What is ecology? What's more, why should we care about it? If these are the questions that keep you awake at night, then you have come to right place. The first question is easy to answer: ecology is the study of interactions between organisms and their environments. "Interactions" is the key word here. Ecologists do not only study organisms; they also study how organisms interact with other organisms and how they interact with the nonliving parts of their environments, like chemicals, nutrients, habitats, and so on.
As you might suspect, ecology is not as simple as it sounds. The range and type of interactions that organisms can have with each other and with their environments are quite large and complex. Think about how many interactions you have with other organisms, including with other humans, and with your environment every day, and then multiply that number by a grubzillion. Yes, a grubzillion. If you think that it isn't a word, it is now.
Ecologists study interactions at multiple levels. Some ecologists focus on how individual organisms respond to their environment. Other ecologists are more interested in how organisms of the same species interact with each other in populations. Still others spend their days examining how whole populations interact with other populations in a community. And, at the highest level, some ecologists focus on the big picture, studying the interactions between all of the living and nonliving elements in a given area, or ecosystem.
In this unit, we will explore ecological interactions at the population, community, and ecosystem levels.
Now, what about the second, and vastly more critical, question: why should we care about ecology?
We could attempt to answer this question by telling you heart-rending stories about human activities that are causing species extinctions all over the world. Instead, we will focus on something closer to home, and heart, for most people: food! That’s right, if you care about food—real, scrum-diddly-umptious food—then you should care about ecology.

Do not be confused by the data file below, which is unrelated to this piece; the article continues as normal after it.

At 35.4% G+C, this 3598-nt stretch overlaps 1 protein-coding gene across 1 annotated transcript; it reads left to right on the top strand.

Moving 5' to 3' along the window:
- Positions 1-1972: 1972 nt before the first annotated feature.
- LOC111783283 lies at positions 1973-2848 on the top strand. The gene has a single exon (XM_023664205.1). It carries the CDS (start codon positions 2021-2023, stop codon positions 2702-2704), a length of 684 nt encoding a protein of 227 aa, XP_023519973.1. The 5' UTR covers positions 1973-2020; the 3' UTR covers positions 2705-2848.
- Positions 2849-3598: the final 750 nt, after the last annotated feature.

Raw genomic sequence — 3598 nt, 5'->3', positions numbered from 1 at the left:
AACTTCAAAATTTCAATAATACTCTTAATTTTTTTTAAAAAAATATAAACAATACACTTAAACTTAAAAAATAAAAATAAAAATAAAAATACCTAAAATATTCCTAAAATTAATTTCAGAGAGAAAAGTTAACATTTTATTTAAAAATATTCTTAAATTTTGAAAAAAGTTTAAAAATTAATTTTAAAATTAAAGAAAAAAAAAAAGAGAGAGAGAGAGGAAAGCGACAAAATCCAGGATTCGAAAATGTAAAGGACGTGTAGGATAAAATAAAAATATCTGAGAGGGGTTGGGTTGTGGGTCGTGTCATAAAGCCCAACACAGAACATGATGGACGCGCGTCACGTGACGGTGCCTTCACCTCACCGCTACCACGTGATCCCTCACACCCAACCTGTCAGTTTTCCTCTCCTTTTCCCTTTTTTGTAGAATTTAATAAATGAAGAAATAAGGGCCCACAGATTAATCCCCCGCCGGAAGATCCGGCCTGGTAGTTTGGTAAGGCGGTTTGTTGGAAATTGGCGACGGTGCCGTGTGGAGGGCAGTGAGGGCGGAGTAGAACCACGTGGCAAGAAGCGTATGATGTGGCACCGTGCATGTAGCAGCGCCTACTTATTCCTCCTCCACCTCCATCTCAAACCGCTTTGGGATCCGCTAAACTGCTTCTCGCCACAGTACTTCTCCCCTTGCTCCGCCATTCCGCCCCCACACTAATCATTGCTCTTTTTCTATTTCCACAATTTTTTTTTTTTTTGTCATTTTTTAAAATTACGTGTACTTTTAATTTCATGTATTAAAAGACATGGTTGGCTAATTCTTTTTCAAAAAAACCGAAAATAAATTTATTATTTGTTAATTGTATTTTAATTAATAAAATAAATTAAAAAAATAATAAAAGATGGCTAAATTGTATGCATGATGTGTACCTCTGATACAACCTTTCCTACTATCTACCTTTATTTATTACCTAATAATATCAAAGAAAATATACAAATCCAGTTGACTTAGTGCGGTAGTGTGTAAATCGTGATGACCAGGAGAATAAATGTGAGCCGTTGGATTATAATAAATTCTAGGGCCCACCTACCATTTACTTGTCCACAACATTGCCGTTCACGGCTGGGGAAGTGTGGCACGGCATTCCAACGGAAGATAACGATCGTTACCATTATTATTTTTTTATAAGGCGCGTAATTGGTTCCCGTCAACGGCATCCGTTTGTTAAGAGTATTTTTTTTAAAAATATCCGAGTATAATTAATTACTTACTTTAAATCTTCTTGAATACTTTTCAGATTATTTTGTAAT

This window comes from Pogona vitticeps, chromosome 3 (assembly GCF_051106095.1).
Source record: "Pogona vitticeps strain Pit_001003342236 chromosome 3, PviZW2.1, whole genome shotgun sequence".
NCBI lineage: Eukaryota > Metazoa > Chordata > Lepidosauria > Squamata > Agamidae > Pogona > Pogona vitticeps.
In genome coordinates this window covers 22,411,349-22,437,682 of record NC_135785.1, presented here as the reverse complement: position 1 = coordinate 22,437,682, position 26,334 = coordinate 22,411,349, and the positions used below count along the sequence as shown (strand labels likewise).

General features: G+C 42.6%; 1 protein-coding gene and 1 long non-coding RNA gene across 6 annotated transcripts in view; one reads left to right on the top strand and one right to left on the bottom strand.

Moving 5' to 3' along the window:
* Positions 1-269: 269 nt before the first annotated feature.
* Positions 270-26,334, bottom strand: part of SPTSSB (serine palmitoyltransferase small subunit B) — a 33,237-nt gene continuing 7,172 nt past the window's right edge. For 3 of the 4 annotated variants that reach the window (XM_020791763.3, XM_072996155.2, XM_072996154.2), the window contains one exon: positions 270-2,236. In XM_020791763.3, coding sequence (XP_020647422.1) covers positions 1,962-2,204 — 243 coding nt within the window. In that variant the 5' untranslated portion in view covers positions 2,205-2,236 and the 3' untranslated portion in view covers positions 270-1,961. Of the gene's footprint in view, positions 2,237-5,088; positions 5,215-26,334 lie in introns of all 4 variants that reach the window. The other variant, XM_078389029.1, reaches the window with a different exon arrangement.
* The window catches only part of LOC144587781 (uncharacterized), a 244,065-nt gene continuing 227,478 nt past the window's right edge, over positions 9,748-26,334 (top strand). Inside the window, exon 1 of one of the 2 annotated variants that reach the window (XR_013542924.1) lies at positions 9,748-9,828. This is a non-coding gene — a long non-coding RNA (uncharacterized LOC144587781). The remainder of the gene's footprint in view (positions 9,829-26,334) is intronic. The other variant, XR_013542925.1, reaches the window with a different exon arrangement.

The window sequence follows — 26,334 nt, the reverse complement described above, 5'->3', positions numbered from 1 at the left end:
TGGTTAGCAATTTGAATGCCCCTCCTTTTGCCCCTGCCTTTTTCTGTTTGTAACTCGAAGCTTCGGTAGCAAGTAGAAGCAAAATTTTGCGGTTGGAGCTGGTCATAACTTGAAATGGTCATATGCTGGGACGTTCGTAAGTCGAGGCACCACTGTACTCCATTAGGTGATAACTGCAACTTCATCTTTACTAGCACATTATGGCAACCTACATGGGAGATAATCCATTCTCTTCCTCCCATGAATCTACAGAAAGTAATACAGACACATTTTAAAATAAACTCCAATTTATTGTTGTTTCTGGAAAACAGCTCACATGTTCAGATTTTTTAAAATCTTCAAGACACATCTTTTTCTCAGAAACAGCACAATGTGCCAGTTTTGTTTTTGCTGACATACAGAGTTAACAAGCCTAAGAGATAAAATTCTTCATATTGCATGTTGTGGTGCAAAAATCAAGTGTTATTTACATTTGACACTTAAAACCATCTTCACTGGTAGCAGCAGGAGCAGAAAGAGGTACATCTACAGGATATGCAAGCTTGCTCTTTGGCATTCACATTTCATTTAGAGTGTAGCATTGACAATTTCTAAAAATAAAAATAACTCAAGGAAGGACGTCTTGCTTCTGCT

Here’s one reason why: every year, more than 94 million tons of ocean life (like fish, aquatic plants, and so on) are "harvested" from around the world for human consumption and use (FAO, 2010).1 Billions of people rely on these harvests to sustain life. However, poor understanding of marine ecology can result in disaster.
One of the most well-known of these disasters occurred off of the coast of California in Monterey Bay in the mid-1950s. At the time, this bay was one of the most productive fisheries in the world—a veritable hotspot for sardines. However, before 1960, harvests had plummeted, and, by 1973, the last sardine cannery in Monterey closed its doors forever. (However, there are still museum tours on Tuesdays that are pretty awesome.)
What was the reason for this fishing calamity? Unfortunately, the fishing industry did not apply common ecological sense in their decisions. Sardines were removed from the bay faster than they could reproduce, resulting in a population crash and the end of an economy. You can read all about it John Steinbeck’s famous novel, Cannery Row.
Fortunately, the fishing industry is now a bit more careful and uses a small army of ecologists that constantly works to find answers to important questions like
These are just some of the heavy questions in ecology that need good answers; people’s lives and livelihoods depend on it.
As you read through all of this ecology goodness, you should remember that ecology is a study of interactions. Concentrate on identifying what the interactions are and why they matter. If you do this, we guarantee that your understanding of and appreciation for ecology will increase dramatically.*
*Results may vary depending on current levels of understanding and appreciation. If your middle name is Ecology, you might not learn much.